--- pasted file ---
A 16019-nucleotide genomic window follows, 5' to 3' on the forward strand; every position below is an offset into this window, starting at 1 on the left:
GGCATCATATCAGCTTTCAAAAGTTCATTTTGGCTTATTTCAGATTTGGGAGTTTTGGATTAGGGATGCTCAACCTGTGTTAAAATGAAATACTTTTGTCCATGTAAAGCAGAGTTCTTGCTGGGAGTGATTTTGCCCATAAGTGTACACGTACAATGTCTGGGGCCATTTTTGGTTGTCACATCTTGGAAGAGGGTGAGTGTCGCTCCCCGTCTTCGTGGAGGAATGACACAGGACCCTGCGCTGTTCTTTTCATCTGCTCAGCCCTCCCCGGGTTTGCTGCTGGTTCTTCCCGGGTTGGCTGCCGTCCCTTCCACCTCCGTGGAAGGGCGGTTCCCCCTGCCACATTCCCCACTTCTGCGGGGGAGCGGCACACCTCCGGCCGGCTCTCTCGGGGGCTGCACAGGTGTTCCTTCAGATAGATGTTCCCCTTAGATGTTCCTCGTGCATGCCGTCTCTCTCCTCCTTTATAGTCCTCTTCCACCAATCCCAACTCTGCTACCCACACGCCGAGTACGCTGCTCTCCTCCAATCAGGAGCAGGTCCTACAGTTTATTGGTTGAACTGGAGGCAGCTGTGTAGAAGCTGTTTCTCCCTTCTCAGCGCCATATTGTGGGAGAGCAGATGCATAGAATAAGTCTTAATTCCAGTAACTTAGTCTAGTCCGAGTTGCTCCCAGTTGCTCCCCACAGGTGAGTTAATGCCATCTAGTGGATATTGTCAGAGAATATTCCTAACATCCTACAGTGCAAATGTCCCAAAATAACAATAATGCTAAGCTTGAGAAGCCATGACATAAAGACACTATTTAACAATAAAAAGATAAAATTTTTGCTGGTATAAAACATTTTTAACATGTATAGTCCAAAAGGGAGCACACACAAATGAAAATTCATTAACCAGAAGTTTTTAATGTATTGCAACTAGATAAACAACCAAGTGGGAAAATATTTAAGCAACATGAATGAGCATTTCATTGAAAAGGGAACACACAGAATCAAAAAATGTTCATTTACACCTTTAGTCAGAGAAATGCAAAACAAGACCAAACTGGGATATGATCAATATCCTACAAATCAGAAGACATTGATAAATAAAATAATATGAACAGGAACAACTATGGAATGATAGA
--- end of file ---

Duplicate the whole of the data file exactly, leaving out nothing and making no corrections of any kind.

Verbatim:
A 16019-nucleotide genomic window follows, 5' to 3' on the forward strand; every position below is an offset into this window, starting at 1 on the left:
GGCATCATATCAGCTTTCAAAAGTTCATTTTGGCTTATTTCAGATTTGGGAGTTTTGGATTAGGGATGCTCAACCTGTGTTAAAATGAAATACTTTTGTCCATGTAAAGCAGAGTTCTTGCTGGGAGTGATTTTGCCCATAAGTGTACACGTACAATGTCTGGGGCCATTTTTGGTTGTCACATCTTGGAAGAGGGTGAGTGTCGCTCCCCGTCTTCGTGGAGGAATGACACAGGACCCTGCGCTGTTCTTTTCATCTGCTCAGCCCTCCCCGGGTTTGCTGCTGGTTCTTCCCGGGTTGGCTGCCGTCCCTTCCACCTCCGTGGAAGGGCGGTTCCCCCTGCCACATTCCCCACTTCTGCGGGGGAGCGGCACACCTCCGGCCGGCTCTCTCGGGGGCTGCACAGGTGTTCCTTCAGATAGATGTTCCCCTTAGATGTTCCTCGTGCATGCCGTCTCTCTCCTCCTTTATAGTCCTCTTCCACCAATCCCAACTCTGCTACCCACACGCCGAGTACGCTGCTCTCCTCCAATCAGGAGCAGGTCCTACAGTTTATTGGTTGAACTGGAGGCAGCTGTGTAGAAGCTGTTTCTCCCTTCTCAGCGCCATATTGTGGGAGAGCAGATGCATAGAATAAGTCTTAATTCCAGTAACTTAGTCTAGTCCGAGTTGCTCCCAGTTGCTCCCCACAGGTGAGTTAATGCCATCTAGTGGATATTGTCAGAGAATATTCCTAACATCCTACAGTGCAAATGTCCCAAAATAACAATAATGCTAAGCTTGAGAAGCCATGACATAAAGACACTATTTAACAATAAAAAGATAAAATTTTTGCTGGTATAAAACATTTTTAACATGTATAGTCCAAAAGGGAGCACACACAAATGAAAATTCATTAACCAGAAGTTTTTAATGTATTGCAACTAGATAAACAACCAAGTGGGAAAATATTTAAGCAACATGAATGAGCATTTCATTGAAAAGGGAACACACAGAATCAAAAAATGTTCATTTACACCTTTAGTCAGAGAAATGCAAAACAAGACCAAACTGGGATATGATCAATATCCTACAAATCAGAAGACATTGATAAATAAAATAATATGAACAGGAACAACTATGGAATGATAGA